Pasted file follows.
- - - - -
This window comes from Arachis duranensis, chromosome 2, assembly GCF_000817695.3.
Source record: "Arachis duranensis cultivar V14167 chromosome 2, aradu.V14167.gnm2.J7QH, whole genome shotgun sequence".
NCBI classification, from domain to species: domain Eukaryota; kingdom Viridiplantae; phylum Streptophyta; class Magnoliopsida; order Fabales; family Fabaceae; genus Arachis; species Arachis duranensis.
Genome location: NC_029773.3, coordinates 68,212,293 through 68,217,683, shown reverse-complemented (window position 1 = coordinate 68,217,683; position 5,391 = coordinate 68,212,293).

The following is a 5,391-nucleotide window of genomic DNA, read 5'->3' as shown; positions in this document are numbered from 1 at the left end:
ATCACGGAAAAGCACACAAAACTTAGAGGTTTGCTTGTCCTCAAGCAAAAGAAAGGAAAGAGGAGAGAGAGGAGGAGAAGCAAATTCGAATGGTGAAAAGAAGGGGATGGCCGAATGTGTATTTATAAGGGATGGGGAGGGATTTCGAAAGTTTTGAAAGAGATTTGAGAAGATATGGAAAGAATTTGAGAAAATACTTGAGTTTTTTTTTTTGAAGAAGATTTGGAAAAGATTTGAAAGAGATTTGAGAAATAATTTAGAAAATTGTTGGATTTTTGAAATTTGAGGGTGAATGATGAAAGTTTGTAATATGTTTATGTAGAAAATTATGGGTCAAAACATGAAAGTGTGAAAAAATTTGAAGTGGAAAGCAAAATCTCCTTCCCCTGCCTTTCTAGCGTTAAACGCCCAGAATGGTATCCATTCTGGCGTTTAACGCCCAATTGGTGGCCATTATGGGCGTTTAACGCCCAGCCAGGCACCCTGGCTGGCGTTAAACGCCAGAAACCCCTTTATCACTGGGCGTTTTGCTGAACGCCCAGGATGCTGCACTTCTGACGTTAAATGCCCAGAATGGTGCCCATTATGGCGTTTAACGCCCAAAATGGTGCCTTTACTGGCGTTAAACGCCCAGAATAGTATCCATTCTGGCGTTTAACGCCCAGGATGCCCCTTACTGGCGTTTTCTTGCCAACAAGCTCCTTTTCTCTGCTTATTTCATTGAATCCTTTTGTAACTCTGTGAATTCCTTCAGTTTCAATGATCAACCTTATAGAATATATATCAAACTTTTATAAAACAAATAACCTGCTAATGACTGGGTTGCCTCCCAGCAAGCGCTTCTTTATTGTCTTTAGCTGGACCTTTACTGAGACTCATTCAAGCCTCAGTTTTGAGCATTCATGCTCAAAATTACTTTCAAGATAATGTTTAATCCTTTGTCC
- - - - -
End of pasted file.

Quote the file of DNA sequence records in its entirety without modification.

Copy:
This window comes from Arachis duranensis, chromosome 2, assembly GCF_000817695.3.
Source record: "Arachis duranensis cultivar V14167 chromosome 2, aradu.V14167.gnm2.J7QH, whole genome shotgun sequence".
NCBI classification, from domain to species: domain Eukaryota; kingdom Viridiplantae; phylum Streptophyta; class Magnoliopsida; order Fabales; family Fabaceae; genus Arachis; species Arachis duranensis.
Genome location: NC_029773.3, coordinates 68,212,293 through 68,217,683, shown reverse-complemented (window position 1 = coordinate 68,217,683; position 5,391 = coordinate 68,212,293).

The following is a 5,391-nucleotide window of genomic DNA, read 5'->3' as shown; positions in this document are numbered from 1 at the left end:
ATCACGGAAAAGCACACAAAACTTAGAGGTTTGCTTGTCCTCAAGCAAAAGAAAGGAAAGAGGAGAGAGAGGAGGAGAAGCAAATTCGAATGGTGAAAAGAAGGGGATGGCCGAATGTGTATTTATAAGGGATGGGGAGGGATTTCGAAAGTTTTGAAAGAGATTTGAGAAGATATGGAAAGAATTTGAGAAAATACTTGAGTTTTTTTTTTTGAAGAAGATTTGGAAAAGATTTGAAAGAGATTTGAGAAATAATTTAGAAAATTGTTGGATTTTTGAAATTTGAGGGTGAATGATGAAAGTTTGTAATATGTTTATGTAGAAAATTATGGGTCAAAACATGAAAGTGTGAAAAAATTTGAAGTGGAAAGCAAAATCTCCTTCCCCTGCCTTTCTAGCGTTAAACGCCCAGAATGGTATCCATTCTGGCGTTTAACGCCCAATTGGTGGCCATTATGGGCGTTTAACGCCCAGCCAGGCACCCTGGCTGGCGTTAAACGCCAGAAACCCCTTTATCACTGGGCGTTTTGCTGAACGCCCAGGATGCTGCACTTCTGACGTTAAATGCCCAGAATGGTGCCCATTATGGCGTTTAACGCCCAAAATGGTGCCTTTACTGGCGTTAAACGCCCAGAATAGTATCCATTCTGGCGTTTAACGCCCAGGATGCCCCTTACTGGCGTTTTCTTGCCAACAAGCTCCTTTTCTCTGCTTATTTCATTGAATCCTTTTGTAACTCTGTGAATTCCTTCAGTTTCAATGATCAACCTTATAGAATATATATCAAACTTTTATAAAACAAATAACCTGCTAATGACTGGGTTGCCTCCCAGCAAGCGCTTCTTTATTGTCTTTAGCTGGACCTTTACTGAGACTCATTCAAGCCTCAGTTTTGAGCATTCATGCTCAAAATTACTTTCAAGATAATGTTTAATCCTTTGTCC